This year's Visions Lectures will take place on October 6, 2005, from 5-6 p.m. in the ACES Avaya Auditorium, ACES 2.302. A reception for invited guests follows immediately afterwards. Please join us to honor and congratulate these exceptional faculty members at their talks.
In various ways, science is under attack. Political leaders ignore science or reject its conclusions. Funding agencies reduce money for university-based scientific research. News media either ignore science or attempt to give equal weight to science and anti-science. Religious leaders fight science and castigate scientists. Elementary school teachers present science as simply sets of facts to be memorized. Regular citizens have little understanding of what science is, how the scientific method works, or what value it has for them. Meanwhile the reaction of scientists is a perplexed befuddlement coupled with a hope for better times. I will present evidence of the misunderstanding and rejection of science from many quarters. I find that the scientific community itself bears a significant portion of the blame. I will discuss steps to be taken toward the reversal of the trend – notions that require more than simply hope.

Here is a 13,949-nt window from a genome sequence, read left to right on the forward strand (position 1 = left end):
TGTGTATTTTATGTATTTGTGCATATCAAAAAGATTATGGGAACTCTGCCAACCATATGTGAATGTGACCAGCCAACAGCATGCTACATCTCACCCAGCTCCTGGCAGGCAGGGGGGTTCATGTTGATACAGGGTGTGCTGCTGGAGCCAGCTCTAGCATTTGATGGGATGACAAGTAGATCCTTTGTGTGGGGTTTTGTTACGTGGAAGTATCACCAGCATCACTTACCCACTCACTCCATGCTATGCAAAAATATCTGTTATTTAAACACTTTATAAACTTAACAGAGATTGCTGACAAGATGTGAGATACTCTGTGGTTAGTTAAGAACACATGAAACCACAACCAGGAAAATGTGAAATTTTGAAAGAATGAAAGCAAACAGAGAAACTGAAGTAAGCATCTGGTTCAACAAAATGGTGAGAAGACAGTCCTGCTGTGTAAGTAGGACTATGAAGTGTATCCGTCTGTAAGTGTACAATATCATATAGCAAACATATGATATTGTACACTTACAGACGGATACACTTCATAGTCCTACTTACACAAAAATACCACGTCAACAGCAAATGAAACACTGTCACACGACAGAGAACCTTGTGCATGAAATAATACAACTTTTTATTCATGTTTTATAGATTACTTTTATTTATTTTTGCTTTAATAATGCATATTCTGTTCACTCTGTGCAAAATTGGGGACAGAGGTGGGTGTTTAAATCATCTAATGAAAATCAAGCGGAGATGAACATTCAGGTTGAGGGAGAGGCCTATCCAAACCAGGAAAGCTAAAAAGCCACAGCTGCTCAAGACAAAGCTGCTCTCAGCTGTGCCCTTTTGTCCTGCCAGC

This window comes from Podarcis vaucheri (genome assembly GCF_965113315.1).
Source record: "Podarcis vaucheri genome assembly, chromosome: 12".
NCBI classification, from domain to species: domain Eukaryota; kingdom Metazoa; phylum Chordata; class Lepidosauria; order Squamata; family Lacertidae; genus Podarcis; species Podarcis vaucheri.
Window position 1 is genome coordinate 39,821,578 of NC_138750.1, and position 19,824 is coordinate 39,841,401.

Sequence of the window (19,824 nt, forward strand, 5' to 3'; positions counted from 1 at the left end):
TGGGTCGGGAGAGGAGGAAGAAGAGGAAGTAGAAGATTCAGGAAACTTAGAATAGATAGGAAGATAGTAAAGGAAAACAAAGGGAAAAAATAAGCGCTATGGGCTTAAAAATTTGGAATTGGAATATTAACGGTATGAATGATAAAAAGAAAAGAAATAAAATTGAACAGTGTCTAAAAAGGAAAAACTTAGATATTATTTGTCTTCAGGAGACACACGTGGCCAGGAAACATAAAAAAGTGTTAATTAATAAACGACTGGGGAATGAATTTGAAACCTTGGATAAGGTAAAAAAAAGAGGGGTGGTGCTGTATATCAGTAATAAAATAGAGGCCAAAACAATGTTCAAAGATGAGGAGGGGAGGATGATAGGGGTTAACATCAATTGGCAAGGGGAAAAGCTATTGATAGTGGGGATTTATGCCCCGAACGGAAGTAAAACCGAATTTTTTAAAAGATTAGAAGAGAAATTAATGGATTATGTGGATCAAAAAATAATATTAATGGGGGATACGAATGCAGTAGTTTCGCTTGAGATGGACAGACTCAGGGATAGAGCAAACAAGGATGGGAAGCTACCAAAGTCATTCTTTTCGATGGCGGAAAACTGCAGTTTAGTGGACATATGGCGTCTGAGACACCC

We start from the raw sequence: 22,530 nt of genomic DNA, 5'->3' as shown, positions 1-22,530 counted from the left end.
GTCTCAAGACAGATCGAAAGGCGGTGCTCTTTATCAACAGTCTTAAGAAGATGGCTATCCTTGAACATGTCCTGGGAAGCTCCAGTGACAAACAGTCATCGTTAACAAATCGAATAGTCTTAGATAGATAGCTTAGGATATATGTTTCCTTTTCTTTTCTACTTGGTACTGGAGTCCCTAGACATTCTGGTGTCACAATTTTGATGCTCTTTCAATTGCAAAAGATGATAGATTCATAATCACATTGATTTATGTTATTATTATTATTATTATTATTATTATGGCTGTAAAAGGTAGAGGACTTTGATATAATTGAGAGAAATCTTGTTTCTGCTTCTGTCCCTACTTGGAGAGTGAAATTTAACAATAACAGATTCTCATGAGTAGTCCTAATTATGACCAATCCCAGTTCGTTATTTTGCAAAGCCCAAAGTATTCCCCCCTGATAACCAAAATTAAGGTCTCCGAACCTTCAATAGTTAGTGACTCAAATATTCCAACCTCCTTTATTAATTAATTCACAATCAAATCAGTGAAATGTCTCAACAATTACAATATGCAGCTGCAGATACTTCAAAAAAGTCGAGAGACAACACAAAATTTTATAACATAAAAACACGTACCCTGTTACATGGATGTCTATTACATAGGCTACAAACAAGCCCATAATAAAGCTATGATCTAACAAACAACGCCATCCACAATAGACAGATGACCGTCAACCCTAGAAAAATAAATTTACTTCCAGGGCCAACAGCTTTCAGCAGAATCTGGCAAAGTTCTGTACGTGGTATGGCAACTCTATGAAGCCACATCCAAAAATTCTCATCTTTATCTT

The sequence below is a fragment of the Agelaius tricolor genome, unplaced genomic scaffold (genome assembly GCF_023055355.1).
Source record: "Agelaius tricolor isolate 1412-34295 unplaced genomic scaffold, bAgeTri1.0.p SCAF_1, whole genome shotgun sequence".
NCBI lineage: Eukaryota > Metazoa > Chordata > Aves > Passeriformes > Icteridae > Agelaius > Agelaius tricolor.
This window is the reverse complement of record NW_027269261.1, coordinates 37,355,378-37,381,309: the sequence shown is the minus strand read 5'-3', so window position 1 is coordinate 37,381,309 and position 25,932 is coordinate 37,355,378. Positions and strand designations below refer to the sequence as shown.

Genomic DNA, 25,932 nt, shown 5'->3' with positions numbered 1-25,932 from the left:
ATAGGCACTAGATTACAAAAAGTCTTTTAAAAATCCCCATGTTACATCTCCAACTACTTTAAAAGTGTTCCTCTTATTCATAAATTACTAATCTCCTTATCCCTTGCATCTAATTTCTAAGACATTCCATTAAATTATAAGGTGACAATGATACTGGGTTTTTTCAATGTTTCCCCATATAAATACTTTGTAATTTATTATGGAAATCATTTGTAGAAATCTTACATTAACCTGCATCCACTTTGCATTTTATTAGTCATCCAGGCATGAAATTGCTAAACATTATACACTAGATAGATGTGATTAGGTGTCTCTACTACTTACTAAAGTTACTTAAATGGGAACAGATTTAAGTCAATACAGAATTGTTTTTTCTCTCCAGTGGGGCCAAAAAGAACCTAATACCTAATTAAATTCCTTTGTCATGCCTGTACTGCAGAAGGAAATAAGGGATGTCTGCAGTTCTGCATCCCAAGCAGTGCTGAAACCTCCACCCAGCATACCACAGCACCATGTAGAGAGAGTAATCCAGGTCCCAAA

The problem of authentication protocols for computer networks was opened by Needham and Schroeder in a 1978 paper. It was motivated by the ARPANET and by the invention of public key cryptography two years earlier. In the "tree" of security research, Needham and Schroeder initiated what turned out to be a very large subtree. This subtree has two major branches, one on the verification of security protocols and the other on the design and implementation of authentication services for computer networks. In this talk, I review some of our past and current efforts on network security research and place them within the subtree of security protocols research for computer networks.